As we have seen it here from day to day
From month to month, like passing not away
A flower how rich in sadness!
In his quest to make man realise how much pain he brings both to the natural world and to himself, Wordsworth personifies nature and gives it a chance to cry out for help, only if man is willing to give it an ear, because his existence is intertwined with nature. This rationale also obtains in the poems “I Wondered Lonely as a Cloud”, “To a Butterfly”, “The Sparrow’s Nest” and “Lucy Gray/Solitude”.
Blake, like Wordsworth, and Coleridge in “Kbla Khan” (1797), champions freedom for the individual, through seeking agency in questioning some aspects of religion, or spirituality. In the poem “The Chimney Sweeper” Blake depicts Christianity as oppressive to the individual by downplaying, or rather aggravating his/her suffering. The poem conforms to aspects of Romanticism; child labour and the impact of the Industrial Revolution on the natural world. The images of soot or smoke pervading the poem paint a gloomy picture of childhood in a world that thinks, sees and hears in commercial terms.
The persona mourns: “When my mother died I was very young,/And my father told me while yet my tongue/Could scarcely cry ‘weep! weep! weep! weep!’/So your chimneys I sweep and in soot I sleep.”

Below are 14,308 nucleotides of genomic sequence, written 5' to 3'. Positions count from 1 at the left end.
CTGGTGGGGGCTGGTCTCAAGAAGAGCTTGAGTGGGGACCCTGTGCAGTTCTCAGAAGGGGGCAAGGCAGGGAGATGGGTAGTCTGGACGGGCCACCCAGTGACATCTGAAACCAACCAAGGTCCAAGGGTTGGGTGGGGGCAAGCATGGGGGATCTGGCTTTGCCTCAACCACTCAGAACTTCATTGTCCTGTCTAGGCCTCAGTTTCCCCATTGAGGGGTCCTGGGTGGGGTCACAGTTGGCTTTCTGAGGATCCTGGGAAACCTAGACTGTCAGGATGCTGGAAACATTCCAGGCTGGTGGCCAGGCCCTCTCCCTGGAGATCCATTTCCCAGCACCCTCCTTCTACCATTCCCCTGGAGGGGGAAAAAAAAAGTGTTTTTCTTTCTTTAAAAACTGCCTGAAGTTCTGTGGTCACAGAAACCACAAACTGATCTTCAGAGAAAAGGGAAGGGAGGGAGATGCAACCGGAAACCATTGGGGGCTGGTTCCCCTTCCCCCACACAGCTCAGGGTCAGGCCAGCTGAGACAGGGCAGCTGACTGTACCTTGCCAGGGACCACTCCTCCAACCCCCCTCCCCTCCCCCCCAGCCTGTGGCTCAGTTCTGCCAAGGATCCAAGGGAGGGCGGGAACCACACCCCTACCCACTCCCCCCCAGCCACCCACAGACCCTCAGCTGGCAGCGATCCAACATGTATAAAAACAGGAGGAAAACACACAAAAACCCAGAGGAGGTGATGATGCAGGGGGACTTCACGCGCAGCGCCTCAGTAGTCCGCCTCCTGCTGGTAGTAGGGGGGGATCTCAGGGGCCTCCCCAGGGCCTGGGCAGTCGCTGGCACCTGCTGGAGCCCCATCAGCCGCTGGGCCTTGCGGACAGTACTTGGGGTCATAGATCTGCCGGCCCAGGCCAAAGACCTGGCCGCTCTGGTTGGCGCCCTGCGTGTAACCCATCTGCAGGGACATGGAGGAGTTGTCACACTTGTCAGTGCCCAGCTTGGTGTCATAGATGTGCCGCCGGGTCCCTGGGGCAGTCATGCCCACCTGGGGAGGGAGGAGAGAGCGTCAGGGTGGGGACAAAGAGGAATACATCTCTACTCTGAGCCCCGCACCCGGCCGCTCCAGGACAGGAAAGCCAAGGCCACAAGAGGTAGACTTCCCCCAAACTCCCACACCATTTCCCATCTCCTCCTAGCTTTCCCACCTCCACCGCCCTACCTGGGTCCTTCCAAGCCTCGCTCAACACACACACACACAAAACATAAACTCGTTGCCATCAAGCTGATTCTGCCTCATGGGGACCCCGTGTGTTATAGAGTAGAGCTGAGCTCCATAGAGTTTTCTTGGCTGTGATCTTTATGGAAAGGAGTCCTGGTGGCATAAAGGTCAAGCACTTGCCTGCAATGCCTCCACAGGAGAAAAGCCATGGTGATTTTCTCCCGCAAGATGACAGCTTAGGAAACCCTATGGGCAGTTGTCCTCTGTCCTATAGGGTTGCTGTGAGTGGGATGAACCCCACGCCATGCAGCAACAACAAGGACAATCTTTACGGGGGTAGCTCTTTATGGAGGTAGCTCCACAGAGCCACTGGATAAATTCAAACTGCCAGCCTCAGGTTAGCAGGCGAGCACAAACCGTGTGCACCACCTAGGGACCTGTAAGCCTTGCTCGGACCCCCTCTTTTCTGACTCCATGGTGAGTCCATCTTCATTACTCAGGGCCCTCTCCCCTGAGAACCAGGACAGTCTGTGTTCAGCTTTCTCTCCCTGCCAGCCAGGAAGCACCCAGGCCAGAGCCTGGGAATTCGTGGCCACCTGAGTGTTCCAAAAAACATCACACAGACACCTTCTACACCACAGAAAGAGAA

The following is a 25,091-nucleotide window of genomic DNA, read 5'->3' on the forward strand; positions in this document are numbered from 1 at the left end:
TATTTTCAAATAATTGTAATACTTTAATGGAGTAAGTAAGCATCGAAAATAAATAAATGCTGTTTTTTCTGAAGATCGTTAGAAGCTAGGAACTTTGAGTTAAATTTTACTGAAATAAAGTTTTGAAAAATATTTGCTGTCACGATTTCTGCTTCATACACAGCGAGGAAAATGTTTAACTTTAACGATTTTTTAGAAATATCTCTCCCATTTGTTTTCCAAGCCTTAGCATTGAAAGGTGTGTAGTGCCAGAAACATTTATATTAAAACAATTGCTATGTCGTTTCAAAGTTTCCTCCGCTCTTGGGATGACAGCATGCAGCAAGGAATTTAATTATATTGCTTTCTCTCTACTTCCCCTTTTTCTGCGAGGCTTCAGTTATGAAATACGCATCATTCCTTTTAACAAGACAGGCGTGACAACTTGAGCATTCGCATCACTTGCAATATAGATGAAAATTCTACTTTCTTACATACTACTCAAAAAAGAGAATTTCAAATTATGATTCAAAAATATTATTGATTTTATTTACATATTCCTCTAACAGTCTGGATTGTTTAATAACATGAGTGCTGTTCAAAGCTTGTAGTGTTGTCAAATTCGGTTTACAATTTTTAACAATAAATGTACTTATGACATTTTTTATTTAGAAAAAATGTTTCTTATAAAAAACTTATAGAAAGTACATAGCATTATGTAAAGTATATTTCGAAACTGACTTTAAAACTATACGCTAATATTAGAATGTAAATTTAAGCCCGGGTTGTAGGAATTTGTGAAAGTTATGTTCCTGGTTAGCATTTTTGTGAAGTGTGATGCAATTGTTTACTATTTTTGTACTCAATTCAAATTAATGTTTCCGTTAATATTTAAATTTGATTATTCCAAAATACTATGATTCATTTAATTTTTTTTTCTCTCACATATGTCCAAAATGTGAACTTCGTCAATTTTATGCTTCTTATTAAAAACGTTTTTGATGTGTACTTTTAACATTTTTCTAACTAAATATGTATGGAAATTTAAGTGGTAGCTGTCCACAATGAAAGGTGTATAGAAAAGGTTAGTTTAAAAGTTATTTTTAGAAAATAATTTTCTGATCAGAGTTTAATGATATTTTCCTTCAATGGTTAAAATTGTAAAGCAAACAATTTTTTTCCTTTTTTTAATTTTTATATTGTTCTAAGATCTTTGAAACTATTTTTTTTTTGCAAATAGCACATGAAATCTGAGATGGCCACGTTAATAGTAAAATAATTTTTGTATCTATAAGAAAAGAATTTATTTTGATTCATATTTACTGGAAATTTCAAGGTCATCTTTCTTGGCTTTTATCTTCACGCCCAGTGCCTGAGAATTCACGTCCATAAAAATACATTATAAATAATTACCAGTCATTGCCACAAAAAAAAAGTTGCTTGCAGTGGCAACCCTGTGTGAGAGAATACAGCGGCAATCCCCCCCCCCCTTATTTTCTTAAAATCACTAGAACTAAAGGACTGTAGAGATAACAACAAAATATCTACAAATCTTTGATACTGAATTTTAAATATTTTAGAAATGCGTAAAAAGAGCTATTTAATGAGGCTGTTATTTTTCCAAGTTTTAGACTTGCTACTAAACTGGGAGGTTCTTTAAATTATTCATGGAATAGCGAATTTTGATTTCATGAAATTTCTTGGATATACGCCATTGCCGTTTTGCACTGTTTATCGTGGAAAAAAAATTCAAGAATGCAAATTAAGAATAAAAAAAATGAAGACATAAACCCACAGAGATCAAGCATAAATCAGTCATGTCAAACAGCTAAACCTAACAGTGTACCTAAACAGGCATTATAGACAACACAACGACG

The persona draws one into the world of “thousands of sweepers, Dick, Joe/Ned and Jack”, who are “locked up in coffins of black”. In all this the child labourers dream of an “Angel”, who “told Tom, if he’d be a good boy,/He’d have God for his father & never want joy.”
Blake subtly lashes out at the make- believe world of religious fanaticism that “make up a heaven out of our misery”.
In English fiction Emily Bronte, Charlotte Bronte and D. H. Lawrence work within the confines of the English tradition. The books that easily come to mind are “Wuthering Heights” (1847), by Charlotte Bronte, “Jane Eyre” (1847) and D. H. Lawrence’s “Sons and Lovers” (1913). Following tenets of Romanticism, the Bronte sisters’ characters have to individually challenge societal expectations in an effort to poke at the rigidity of morality as bedrock of the institution of marriage, and the nature of love.